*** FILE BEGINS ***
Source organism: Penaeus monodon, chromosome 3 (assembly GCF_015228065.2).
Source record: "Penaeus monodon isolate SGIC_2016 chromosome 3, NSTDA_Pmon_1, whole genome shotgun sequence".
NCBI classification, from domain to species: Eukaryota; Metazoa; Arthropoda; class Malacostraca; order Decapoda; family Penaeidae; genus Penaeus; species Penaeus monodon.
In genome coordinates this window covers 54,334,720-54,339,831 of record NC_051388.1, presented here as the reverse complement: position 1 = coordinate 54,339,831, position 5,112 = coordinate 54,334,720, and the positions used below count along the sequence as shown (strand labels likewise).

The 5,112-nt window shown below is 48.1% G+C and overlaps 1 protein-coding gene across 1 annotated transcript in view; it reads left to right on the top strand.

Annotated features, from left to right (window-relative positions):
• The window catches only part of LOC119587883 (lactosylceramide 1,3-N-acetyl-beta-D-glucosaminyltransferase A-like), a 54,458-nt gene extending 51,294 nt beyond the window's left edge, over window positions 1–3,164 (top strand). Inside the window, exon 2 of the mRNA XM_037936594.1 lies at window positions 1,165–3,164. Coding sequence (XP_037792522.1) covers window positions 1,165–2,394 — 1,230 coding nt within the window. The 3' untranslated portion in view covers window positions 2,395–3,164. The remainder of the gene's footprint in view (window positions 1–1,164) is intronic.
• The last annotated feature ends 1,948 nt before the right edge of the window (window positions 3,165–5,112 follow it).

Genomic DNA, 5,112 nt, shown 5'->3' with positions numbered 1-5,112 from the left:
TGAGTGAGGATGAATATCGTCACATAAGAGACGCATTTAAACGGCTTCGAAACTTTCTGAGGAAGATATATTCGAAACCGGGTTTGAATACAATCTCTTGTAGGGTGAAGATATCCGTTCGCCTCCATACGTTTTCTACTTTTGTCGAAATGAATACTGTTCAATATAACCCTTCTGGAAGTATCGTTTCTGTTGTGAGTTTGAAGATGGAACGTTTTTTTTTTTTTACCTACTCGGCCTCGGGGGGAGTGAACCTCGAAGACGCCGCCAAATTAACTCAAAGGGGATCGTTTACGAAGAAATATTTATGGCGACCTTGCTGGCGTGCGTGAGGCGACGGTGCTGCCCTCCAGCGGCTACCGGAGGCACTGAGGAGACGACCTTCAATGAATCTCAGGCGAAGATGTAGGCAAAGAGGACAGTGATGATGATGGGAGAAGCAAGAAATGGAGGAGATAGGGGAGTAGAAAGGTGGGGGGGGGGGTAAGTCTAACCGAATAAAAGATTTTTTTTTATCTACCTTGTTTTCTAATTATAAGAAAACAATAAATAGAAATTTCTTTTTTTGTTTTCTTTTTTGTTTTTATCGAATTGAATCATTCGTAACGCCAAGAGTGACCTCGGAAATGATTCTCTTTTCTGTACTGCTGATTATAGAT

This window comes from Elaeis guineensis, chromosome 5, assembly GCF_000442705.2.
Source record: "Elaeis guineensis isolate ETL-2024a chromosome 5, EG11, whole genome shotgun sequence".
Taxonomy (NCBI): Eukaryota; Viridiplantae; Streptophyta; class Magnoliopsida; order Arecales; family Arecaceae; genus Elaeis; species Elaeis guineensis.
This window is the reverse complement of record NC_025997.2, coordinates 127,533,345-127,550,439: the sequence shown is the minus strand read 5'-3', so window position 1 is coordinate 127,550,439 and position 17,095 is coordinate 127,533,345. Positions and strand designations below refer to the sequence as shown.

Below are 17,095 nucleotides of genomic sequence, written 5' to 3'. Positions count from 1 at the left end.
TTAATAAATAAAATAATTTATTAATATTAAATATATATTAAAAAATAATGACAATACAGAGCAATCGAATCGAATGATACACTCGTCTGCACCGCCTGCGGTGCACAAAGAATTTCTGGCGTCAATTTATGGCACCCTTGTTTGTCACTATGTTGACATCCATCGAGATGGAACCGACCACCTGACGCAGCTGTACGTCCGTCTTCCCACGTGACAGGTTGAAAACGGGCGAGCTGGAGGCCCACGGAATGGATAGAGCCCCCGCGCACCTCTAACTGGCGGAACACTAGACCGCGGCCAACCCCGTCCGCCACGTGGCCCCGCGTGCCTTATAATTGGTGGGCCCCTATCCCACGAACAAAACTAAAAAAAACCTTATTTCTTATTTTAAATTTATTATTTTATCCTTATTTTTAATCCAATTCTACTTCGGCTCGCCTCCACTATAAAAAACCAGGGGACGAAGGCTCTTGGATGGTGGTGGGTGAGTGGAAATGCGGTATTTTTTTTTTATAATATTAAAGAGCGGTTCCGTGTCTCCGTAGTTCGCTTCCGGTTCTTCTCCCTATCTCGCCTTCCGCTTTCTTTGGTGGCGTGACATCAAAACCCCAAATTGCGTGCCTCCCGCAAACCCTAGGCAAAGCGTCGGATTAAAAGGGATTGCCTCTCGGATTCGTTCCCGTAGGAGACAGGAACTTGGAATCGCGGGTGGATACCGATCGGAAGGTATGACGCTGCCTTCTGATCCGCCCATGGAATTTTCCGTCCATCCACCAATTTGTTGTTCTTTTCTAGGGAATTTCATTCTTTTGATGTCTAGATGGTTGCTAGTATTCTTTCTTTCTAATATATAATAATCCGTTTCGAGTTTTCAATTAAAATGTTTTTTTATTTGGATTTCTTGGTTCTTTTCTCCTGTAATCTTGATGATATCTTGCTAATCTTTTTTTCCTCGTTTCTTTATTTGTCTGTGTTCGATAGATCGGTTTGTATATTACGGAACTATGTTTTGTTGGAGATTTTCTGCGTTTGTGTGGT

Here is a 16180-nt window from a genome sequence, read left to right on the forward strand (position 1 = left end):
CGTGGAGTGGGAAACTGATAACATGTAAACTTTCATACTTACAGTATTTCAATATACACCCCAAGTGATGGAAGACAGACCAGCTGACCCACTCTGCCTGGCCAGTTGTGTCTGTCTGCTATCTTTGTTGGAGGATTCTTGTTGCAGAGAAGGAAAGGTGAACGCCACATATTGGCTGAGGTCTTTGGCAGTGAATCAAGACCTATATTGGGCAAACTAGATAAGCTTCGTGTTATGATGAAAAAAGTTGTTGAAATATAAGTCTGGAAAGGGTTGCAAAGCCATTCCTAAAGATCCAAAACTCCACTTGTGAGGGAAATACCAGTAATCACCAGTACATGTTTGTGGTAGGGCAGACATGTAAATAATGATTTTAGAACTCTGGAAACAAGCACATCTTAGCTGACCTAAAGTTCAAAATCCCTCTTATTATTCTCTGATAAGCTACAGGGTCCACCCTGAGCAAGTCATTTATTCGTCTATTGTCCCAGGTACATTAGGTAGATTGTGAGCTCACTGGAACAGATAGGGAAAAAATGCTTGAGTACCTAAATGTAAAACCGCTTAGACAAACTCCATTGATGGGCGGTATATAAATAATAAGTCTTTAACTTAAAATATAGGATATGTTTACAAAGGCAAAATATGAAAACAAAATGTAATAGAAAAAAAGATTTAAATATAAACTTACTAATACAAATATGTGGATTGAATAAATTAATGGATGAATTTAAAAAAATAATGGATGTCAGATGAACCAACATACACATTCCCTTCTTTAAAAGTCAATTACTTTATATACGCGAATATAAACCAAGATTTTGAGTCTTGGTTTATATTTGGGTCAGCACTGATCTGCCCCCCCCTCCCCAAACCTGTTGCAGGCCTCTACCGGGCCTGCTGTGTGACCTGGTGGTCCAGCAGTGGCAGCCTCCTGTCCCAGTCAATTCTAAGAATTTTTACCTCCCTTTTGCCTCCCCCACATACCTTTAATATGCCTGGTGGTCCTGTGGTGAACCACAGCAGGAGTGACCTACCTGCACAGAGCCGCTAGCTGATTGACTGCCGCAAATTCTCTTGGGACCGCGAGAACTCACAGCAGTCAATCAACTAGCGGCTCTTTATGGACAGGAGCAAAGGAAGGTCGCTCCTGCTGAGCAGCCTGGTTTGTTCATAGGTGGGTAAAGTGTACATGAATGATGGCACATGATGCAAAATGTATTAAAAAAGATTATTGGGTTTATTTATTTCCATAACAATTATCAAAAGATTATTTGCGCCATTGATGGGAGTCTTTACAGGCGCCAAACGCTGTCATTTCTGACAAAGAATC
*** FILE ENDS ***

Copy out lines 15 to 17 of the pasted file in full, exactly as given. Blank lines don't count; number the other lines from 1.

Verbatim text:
Below are 17,095 nucleotides of genomic sequence, written 5' to 3'. Positions count from 1 at the left end.
TTAATAAATAAAATAATTTATTAATATTAAATATATATTAAAAAATAATGACAATACAGAGCAATCGAATCGAATGATACACTCGTCTGCACCGCCTGCGGTGCACAAAGAATTTCTGGCGTCAATTTATGGCACCCTTGTTTGTCACTATGTTGACATCCATCGAGATGGAACCGACCACCTGACGCAGCTGTACGTCCGTCTTCCCACGTGACAGGTTGAAAACGGGCGAGCTGGAGGCCCACGGAATGGATAGAGCCCCCGCGCACCTCTAACTGGCGGAACACTAGACCGCGGCCAACCCCGTCCGCCACGTGGCCCCGCGTGCCTTATAATTGGTGGGCCCCTATCCCACGAACAAAACTAAAAAAAACCTTATTTCTTATTTTAAATTTATTATTTTATCCTTATTTTTAATCCAATTCTACTTCGGCTCGCCTCCACTATAAAAAACCAGGGGACGAAGGCTCTTGGATGGTGGTGGGTGAGTGGAAATGCGGTATTTTTTTTTTATAATATTAAAGAGCGGTTCCGTGTCTCCGTAGTTCGCTTCCGGTTCTTCTCCCTATCTCGCCTTCCGCTTTCTTTGGTGGCGTGACATCAAAACCCCAAATTGCGTGCCTCCCGCAAACCCTAGGCAAAGCGTCGGATTAAAAGGGATTGCCTCTCGGATTCGTTCCCGTAGGAGACAGGAACTTGGAATCGCGGGTGGATACCGATCGGAAGGTATGACGCTGCCTTCTGATCCGCCCATGGAATTTTCCGTCCATCCACCAATTTGTTGTTCTTTTCTAGGGAATTTCATTCTTTTGATGTCTAGATGGTTGCTAGTATTCTTTCTTTCTAATATATAATAATCCGTTTCGAGTTTTCAATTAAAATGTTTTTTTATTTGGATTTCTTGGTTCTTTTCTCCTGTAATCTTGATGATATCTTGCTAATCTTTTTTTCCTCGTTTCTTTATTTGTCTGTGTTCGATAGATCGGTTTGTATATTACGGAACTATGTTTTGTTGGAGATTTTCTGCGTTTGTGTGGT

Here is a 16180-nt window from a genome sequence, read left to right on the forward strand (position 1 = left end):